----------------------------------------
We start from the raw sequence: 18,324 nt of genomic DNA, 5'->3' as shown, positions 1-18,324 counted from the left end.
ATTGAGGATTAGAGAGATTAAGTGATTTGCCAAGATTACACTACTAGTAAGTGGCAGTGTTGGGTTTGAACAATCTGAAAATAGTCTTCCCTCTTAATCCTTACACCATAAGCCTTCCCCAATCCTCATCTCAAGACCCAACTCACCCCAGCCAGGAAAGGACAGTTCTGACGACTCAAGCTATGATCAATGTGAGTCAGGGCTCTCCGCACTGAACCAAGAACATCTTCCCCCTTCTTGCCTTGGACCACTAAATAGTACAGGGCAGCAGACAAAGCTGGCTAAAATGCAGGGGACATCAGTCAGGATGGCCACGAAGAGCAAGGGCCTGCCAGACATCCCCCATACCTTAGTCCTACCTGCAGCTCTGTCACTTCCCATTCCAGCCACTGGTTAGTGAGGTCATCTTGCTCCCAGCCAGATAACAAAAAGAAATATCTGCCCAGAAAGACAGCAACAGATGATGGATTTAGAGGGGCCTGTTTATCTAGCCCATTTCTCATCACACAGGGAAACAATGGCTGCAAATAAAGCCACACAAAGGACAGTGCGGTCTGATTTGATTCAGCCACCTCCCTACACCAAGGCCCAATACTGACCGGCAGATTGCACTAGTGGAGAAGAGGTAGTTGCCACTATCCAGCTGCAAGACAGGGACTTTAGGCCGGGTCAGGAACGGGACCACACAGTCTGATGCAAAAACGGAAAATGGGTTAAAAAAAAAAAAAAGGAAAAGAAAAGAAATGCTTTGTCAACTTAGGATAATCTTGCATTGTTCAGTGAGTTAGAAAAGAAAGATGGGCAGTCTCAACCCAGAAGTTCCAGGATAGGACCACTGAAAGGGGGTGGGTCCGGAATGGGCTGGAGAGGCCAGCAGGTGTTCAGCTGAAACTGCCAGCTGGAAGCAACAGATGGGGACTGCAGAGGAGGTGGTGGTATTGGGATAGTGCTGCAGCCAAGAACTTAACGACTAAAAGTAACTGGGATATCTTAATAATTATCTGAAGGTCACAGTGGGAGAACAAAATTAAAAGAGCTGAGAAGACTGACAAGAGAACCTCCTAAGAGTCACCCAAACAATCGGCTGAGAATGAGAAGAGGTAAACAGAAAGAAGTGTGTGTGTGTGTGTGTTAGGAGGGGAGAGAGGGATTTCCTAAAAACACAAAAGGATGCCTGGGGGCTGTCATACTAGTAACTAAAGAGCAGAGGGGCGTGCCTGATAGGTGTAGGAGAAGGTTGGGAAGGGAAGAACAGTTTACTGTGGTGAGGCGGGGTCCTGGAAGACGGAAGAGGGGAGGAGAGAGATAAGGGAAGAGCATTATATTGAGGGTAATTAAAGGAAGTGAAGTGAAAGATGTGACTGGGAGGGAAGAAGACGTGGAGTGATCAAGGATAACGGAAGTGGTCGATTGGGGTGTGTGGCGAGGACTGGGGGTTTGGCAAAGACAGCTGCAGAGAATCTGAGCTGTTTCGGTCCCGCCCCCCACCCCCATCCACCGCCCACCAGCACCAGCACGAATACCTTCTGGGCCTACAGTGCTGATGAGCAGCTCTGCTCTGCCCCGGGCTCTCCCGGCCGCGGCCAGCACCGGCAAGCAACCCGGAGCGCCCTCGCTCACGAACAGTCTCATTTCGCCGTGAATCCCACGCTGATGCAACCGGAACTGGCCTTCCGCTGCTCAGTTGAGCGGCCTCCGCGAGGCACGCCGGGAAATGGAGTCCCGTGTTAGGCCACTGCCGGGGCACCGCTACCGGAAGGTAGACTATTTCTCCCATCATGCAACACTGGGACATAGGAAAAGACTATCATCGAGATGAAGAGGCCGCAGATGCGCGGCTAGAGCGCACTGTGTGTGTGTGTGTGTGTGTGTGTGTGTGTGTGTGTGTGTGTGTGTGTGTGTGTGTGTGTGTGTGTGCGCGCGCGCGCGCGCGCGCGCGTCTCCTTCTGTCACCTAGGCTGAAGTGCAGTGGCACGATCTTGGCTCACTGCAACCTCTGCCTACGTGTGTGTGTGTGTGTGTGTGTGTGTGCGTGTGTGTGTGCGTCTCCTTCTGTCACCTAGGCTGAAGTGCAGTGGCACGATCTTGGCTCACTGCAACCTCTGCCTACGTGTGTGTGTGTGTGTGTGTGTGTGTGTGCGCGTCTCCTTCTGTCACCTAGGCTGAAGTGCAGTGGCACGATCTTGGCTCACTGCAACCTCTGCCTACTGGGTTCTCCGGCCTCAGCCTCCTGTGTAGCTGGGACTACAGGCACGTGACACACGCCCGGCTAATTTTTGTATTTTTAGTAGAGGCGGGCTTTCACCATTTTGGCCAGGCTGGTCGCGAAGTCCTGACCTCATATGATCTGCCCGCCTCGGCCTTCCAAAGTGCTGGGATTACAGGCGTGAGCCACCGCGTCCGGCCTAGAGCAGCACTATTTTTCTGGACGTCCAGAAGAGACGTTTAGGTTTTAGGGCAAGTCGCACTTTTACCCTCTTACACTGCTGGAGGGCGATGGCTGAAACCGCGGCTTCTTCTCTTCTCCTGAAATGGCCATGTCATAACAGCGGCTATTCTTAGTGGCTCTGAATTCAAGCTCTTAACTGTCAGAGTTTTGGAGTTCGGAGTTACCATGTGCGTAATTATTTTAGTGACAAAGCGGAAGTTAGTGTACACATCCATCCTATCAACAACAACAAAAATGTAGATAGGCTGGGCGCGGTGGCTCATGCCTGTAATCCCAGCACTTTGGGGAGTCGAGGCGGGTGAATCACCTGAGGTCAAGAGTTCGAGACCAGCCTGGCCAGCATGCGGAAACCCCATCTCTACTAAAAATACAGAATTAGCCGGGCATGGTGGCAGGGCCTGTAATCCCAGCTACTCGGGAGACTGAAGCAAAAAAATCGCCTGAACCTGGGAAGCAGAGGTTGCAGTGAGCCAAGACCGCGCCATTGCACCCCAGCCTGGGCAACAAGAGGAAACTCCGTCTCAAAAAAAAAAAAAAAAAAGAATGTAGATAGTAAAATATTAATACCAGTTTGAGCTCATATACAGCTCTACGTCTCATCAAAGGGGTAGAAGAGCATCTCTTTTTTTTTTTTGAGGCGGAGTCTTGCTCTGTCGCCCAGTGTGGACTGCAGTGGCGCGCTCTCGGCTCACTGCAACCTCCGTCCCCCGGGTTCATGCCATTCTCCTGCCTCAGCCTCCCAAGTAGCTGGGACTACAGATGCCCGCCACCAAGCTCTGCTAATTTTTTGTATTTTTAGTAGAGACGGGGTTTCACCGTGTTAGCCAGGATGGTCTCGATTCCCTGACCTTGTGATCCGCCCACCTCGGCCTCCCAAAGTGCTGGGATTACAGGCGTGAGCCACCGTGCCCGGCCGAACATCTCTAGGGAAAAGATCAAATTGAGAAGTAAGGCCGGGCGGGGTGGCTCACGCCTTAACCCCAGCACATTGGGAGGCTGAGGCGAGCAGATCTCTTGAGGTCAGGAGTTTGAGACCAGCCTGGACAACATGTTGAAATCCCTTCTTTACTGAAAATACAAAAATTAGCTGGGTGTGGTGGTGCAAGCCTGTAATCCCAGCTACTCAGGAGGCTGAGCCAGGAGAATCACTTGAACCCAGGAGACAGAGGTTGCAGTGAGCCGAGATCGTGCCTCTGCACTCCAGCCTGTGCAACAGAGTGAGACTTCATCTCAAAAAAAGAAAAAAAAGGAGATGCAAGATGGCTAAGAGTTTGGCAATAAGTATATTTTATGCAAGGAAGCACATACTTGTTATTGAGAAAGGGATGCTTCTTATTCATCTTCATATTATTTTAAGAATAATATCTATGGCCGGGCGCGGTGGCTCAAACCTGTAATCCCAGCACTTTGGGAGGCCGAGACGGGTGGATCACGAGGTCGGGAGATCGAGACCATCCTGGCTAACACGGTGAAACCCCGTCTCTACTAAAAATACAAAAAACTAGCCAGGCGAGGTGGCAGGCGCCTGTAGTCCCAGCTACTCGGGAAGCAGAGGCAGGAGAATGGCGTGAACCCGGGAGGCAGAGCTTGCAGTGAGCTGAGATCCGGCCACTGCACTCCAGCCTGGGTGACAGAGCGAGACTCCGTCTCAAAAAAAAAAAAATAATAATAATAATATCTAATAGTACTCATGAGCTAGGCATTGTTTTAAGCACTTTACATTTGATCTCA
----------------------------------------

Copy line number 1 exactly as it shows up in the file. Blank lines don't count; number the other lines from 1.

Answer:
We start from the raw sequence: 18,324 nt of genomic DNA, 5'->3' as shown, positions 1-18,324 counted from the left end.